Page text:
Leaders should develop, challenge, and motivate their teams in a way that doesn’t tank their morale. When tyrannical behaviors are allowed to continue, disillusioned employees eventually take their talents elsewhere, costing their former employers a fortune to attract and train a successor.
What’s The Fix? Here are four steps to fix the lack of accountability in a company’s culture.
1. Share the Accountability Vision. The leader knows why accountability is important. Now he or she must get everyone else to share the vision, and have the same level of commitment to it that the leader does. To get everyone on board, a short, strong convincing and easily repeatable statement is needed, stating the value that an accountability-based culture creates – in short, an elevator speech. That speech should answer the following questions: What problem does the company need to fix? Why is accountability important? What needs to be done differently? What benefits will the organization reap if it has an accountability-based culture.
2. Bring Accountability to Life. All employees need to share a clear understanding of what accountability means in the organization, so that everyone, no matter who they are or what they do, understands clearly how they are expected to behave. One way to ensure that is developing behavior statements that help clarify the vision. The statements will answer the fundamental question of what exactly is the company trying to fix, implement, or eliminate. This is especially helpful in international companies, because accountability might mean different things in different countries. Some examples of Accountability Behavior Statements:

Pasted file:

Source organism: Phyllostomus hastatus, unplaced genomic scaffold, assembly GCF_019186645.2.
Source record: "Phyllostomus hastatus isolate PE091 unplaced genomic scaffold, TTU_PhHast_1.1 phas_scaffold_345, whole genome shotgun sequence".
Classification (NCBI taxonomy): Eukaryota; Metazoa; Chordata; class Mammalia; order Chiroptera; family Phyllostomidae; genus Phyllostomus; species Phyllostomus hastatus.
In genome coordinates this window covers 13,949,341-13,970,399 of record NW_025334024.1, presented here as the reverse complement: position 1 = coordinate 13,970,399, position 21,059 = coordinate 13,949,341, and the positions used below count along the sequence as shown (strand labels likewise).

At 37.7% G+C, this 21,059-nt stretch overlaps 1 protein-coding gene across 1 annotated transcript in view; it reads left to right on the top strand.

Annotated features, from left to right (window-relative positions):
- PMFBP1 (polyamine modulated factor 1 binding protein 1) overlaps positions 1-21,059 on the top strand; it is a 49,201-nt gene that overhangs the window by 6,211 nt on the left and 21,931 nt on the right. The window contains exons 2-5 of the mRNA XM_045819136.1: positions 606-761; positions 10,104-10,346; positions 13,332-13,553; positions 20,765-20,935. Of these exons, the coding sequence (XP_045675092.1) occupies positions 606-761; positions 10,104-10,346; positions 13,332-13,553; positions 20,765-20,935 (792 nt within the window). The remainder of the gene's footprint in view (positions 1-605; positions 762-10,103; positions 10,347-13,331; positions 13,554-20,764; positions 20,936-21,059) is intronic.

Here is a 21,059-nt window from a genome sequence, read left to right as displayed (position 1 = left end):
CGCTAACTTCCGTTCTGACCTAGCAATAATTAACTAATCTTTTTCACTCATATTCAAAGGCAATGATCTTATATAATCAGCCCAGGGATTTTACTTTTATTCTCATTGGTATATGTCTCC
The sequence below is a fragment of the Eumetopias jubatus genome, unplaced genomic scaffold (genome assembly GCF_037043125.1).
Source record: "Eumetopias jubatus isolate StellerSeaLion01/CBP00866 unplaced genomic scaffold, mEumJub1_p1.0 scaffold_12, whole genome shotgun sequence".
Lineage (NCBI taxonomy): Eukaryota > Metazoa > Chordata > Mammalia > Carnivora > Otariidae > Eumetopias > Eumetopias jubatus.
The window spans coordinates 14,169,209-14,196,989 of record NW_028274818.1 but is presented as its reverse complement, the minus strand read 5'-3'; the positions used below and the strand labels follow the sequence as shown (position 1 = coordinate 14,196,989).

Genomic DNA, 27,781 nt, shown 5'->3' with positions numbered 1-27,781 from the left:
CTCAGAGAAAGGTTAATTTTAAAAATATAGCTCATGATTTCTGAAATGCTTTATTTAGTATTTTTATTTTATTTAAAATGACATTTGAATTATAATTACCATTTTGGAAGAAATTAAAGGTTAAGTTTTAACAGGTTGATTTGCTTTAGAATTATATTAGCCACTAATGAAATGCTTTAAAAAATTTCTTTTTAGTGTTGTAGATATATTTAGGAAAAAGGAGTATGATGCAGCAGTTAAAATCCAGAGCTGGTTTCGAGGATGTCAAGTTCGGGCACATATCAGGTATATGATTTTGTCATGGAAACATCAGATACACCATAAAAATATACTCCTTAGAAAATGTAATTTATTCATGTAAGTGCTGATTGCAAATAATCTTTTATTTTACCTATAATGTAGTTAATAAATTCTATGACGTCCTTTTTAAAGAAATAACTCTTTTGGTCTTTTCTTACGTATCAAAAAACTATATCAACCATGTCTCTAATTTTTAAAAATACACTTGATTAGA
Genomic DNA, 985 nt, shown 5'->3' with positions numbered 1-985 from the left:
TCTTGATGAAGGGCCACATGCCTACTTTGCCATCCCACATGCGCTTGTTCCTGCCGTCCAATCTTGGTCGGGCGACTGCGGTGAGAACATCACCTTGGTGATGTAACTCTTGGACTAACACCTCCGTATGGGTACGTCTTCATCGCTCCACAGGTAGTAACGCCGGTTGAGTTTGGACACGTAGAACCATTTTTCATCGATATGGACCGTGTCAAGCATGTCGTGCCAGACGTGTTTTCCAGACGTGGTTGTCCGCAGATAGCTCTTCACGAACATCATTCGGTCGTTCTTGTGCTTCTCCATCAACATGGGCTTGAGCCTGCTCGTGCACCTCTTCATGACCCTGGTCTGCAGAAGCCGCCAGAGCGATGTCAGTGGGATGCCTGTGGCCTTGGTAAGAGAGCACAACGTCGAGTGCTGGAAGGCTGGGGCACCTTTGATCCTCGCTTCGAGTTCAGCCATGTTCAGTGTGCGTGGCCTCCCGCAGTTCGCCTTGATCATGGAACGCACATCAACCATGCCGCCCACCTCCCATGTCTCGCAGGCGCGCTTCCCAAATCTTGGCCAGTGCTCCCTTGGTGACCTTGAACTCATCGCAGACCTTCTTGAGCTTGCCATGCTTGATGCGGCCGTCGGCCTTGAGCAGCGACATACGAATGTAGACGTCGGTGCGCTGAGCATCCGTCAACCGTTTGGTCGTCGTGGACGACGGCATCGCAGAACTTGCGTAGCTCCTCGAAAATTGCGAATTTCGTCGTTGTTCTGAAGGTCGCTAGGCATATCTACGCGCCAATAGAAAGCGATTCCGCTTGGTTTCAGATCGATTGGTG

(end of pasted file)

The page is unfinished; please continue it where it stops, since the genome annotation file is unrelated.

3. Weave Accountability into the Fabric of the Organization. To make sure accountability sticks across the organization it must be woven into the fabric of the organization. The idea is to link accountability to all the systems and processes already in place. Recruiting and Selection, Performance Management, Rewards and Succession Planning, Communication, Training and Development, New Employee Orientation, and Business Metrics should all consistently reinforce the importance of accountability. For example, in the Performance Management System, employees need to know they will be responsible not only for the results of their work, but also for how they go about their work, and their rewards will depend on both. The Accountability Behavior Statements created could be added to the performance review and help drive discussions with employees on how they are performing.
4. Model the Way. Too often, leaders don’t demonstrate the behaviors they have declared to be essential to the organization. There can be no double standard. There is a saying – As above, so below – which means employees look up to those in charge and replicate the behaviors they see. Besides demonstrating the behaviors, leaders must hold others accountable to them. Believe it or not, many organizations aren’t giving employees the feedback necessary to be successful. However, leaders can’t hold people accountable without providing feedback.
Best of luck in changing the culture and weeding out bottom-line busters.
Julie Miller and Brian Bedford help businesses improve strategy, culture, and leadership. Small Business Book Awards has just judged their book “Culture Without Accountability—WTF? What’s the Fix?” as the Best Management book of 2014. email@example.com or firstname.lastname@example.org